Top 10 Wide Receivers Not in the Pro Football Hall of Fame
These men were the playmakers for their franchises, but have yet to enter the halls of Canton. Today I rank the top 10 wide receivers not in the Hall of Fame.
10. Gary Clark
He was the playmaker of "The Posse"
A second round pick in the 1984 supplemental draft, Gary Clark played two years in the USFL before joining Washington. He quickly established himself as one of the top receivers in the NFL. He followed up his superb rookie season in 1986 with a Pro Bowl year catching 74 passes for 1,265 yards and seven touchdowns. For almost a decade, he was the team's big play receiver next to possession receiver Art Monk. Clark spent his final years with the Cardinals and Dolphins before retiring in 1995. He was a four time pro bowler, three time All-Pro, two time Super Bowl champion, and holds the Redskins record for most receiving yards in a game.
Clark not only has the misfortune of playing opposite another Hall of Famer in Art Monk, but also becomes lost in history thanks to the explosion of the passing game in the last decade. At the time of his retirement, he ranked in the top five in career receptions and receiving yards. He now ranks 30th and 23rd in those categories.
9. Andre Rison
"Bad Moon" had the talent to be the best ever.
A first round pick in 1989, Andre Rison was almost an instant star. After a great rookie season in Indianapolis, he was traded to Atlanta where he really came into his own. His sophomore season marked the first of five very productive campaigns with the Falcons. During these years, he finished near the top of most receiving categories, and led all NFL receivers with 15 receiving touchdowns in 1993. Rison was only the fifth receiver in NFL history to score 60 touchdowns in his first six seasons and led the NFL in most receptions in his first four and five seasons. Rison retired in 2000 as a five time pro bowler, four time All-Pro, and Super Bowl XXXI champion.
The big thing keeping Rison from a gold jacket is his attitude. He left Atlanta for a big contract then unleashing an embarrassing tirade at heartbroken Cleveland Browns fans who were booing the team because they were moving to Baltimore. He then posted mediocre numbers and bounced around the league before having one final good year in Kansas City. He could have ended up among the ranks of Charlie Joiner and Fred Biletnikoff. Instead, thanks to emotional outbursts and a strange and rapid decline in performance, he's the embodiment of the diva wide receiver.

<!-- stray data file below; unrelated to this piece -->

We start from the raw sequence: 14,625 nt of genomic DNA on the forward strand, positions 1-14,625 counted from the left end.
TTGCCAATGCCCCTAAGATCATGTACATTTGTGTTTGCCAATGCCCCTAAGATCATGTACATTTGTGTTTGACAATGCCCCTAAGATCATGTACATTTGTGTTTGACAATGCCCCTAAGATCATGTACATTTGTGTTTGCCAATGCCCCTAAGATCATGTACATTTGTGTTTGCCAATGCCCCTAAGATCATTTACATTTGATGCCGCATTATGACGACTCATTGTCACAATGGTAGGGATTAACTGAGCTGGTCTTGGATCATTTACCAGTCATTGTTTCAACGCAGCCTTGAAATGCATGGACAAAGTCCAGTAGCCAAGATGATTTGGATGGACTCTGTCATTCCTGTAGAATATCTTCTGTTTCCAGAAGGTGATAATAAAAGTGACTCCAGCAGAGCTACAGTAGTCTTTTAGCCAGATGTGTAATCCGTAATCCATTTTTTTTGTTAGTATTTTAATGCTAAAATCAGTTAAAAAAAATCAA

8. Wes Chandler
He was the playmaker for the "Air Coryell" offense.
After spending his first three and a half seasons in New Orleans, Wes Chandler was traded to the Chargers in 1981 to replace star receiver John Jefferson, who was traded to the Packers after a bitter contract dispute. In his second year in San Diego, he led the NFL with 1,032 receiving yards and nine touchdowns in the strike shortened 1982 season and his average of 129 yards receiving per game that year is still an NFL record. After a final year with San Francisco, Chandler retired in 1988 as a four time pro bowler and two time All-Pro.
The big thing keeping Chandler out of Canton is the talent around him. He had a Hall of Fame quarterback in Dan Fouts throwing to him and he was part of arguably the greatest receiving corps in history. With Hall of Famers Charlie Joiner and Kellen Winslow also in the offense, Chandler often gets overlooked.
7. Mark Clayton and Mark Duper
"The Marks Brothers" have better numbers than some of the receivers in the Hall of Fame.
A second round pick in 1982, Mark "Super" Duper was the team's deep threat receiver for over a decade. A track star in college, he was the perfect receiver for Dan Marino's cannon arm. In his 11 years in Miami, he was a three time pro bowler, two time All-Pro, and recorded 511 receptions for 8,869 yards and 59 touchdowns.